The salary cap has had virtually no impact on the Penguins successes. The NHL salary has done nothing to resolve small/market large market competive balances issues in the NHL. In large part because there never was a competitive balance issue in hockey. Were the large market high revenues teams hording playoff spots and Stanley Cups in the 80's, 90's and first half of the 00's? I don't think so. Let's ask Bethlehemsteel how many Cups the Flyers won those years. Chicago won zilch. The Rangers won a single cup. Toronto won nothing and they are perennialy the highest revenue club in Canada (and often the whole league). Meanwhile the Pens won Cups in both eras. And Pittsburgh isn't really a small market in hockey anyway. They are top 10 revenue club. From a pure size perspective Pittsburgh hockey market ranks higher than the Pittsburgh baseball market within the league. There are way more NHL teams in small markets than in baseball.




I get where you're coming from, but it's a bit of a wrong picture.


The NHL was a case of nipping things in the bud. You point to the 80s and 90s, but salary disparity didn't really begin heavily until about 1997-1998, which ironically coincides with the arms race between Colorado/Detroit and with a New Jersey team always near the top in league salary (aka the teams that pretty much dominated the cup picture for about a decade). To break it down more, the highest payroll in 92-93 was 14.8 million (NYR). The league average was 10 million. The highest paid player was Eric Lindros at 3.5 million. By 2003-04, the league average payroll was 44 million and the highest was the Red Wings at 77.8 million. The highest paid player was Jaromir Jagr at 11.5 million a year, or 1 million less than what Connor McDavid is making annually 14 years later. That's a whole lot more dough and a lot larger of a gap. Baseball's chance to close the gap came and went around 98.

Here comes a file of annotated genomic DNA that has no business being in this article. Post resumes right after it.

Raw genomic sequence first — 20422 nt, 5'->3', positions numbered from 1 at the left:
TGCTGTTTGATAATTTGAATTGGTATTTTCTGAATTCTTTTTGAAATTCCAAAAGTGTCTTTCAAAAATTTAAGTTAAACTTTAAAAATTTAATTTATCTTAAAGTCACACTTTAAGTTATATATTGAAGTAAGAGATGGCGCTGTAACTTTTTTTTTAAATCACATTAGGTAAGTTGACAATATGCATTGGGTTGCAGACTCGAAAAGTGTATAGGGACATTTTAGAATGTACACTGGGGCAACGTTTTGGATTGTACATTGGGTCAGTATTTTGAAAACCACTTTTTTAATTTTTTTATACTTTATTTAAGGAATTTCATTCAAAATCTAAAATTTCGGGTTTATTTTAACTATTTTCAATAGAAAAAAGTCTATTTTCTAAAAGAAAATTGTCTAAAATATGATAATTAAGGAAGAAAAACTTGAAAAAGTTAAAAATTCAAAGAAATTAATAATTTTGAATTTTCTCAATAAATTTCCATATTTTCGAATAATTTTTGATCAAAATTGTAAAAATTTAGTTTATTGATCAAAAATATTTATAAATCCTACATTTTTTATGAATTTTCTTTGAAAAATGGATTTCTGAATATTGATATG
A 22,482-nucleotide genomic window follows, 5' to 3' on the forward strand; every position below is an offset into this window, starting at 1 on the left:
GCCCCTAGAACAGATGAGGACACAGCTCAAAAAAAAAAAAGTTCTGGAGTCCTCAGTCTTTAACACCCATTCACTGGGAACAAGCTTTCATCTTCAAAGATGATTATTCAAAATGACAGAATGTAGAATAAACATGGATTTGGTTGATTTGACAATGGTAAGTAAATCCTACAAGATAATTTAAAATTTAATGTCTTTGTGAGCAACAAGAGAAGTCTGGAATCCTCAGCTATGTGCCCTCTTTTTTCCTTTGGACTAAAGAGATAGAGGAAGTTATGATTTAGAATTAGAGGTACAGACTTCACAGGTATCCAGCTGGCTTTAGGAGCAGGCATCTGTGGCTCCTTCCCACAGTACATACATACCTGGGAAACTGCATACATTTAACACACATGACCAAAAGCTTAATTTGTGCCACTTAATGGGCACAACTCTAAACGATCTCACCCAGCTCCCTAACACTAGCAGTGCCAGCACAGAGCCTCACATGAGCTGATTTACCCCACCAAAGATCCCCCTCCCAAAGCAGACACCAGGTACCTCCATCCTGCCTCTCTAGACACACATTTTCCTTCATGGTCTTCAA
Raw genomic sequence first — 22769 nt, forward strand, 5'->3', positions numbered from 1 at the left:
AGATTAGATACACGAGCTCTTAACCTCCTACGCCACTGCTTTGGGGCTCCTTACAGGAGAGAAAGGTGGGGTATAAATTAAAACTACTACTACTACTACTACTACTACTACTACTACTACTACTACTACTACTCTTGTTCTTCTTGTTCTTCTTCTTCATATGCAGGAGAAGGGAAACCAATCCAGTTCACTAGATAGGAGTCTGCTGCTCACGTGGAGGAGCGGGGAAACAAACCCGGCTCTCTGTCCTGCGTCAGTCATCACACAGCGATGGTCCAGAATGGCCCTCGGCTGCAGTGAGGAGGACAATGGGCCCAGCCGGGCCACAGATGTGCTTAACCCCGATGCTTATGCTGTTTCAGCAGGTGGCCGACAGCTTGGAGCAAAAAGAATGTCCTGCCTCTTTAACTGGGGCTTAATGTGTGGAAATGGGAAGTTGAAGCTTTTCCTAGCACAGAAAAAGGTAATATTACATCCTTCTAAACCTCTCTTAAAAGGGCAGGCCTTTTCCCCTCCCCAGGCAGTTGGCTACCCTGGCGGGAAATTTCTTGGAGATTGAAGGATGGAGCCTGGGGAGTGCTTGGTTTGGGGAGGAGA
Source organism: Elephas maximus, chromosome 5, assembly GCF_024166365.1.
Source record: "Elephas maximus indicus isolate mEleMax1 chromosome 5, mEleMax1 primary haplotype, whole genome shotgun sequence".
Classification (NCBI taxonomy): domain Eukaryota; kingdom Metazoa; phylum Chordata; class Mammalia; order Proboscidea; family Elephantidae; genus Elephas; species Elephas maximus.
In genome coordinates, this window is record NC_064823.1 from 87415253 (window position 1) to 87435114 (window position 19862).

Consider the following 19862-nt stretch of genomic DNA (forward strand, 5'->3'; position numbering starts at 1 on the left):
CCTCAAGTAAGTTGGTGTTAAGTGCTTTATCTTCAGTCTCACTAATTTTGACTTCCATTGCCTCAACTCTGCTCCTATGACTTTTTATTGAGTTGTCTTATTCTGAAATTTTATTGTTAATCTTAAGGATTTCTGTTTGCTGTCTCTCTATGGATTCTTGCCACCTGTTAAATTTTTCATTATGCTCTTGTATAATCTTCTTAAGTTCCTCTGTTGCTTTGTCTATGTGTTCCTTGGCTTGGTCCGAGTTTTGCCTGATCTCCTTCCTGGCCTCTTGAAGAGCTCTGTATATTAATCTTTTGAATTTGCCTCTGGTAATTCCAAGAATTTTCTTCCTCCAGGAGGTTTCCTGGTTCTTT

If you asked me which teams were the most successful during that 97-04 stretch of time, with maybe the exception of the 04 Cup of TB/CGY, I'd say Detroit, Colorado, Dallas, and New Jersey were near the top of the list--all teams consistently at the top of the near the top of the payroll. Despite their massive money, Toronto never became a big-time spender in the league until 99-00, which by no coincidence was the start of a five-season streak of postseason berths until the lockout and coincided with a massive contract to goaltender Curtis Joseph.

Around the 04-05 lockout, the NHL realized that salaries were at a breaking point, with some teams ballooning too much with contracts that simply couldn't be met in a league that had very little revenue sharing, no luxury tax, and no cap. The cap did and still does have a monumental impact on the Penguins. With bankruptcy, the Penguins couldn't afford many of their players and had to dump quality out the ass (Kovalev, debatably Jagr, Lang, Straka, to name a few). Had a system of revenue sharing+cap been in place, maybe those players stay and maybe the team is more successful. Maybe the Penguins don't get Crosby/Malkin as a result. Even today, I find it hard to fathom that a team like NY wouldn't try to snipe Malkin from the Penguins . Or maybe they offer Letang a $10 million dollar contract a few seasons ago. A salary cap takes out the asinine money, moderates everything, and allows teams to retain their own players (assuming they want to come back).

Success in the NHL today is about forming a team identity, making smart free agent decisions and trades, and getting lucky with amazingly talented draft picks. It's all about managing a team within a cap environment. I thank god every day that a) Sidney Crosby is loyal b) he was never in a situation where 20+ teams were bidding for his services in a capless world. In that scenario, Crosby either resigns and the team sucks without Malkin or Sid's off to Washington or Toronto.


Excellent post Hacksaw - been waiting for Steel Pro Joe's response.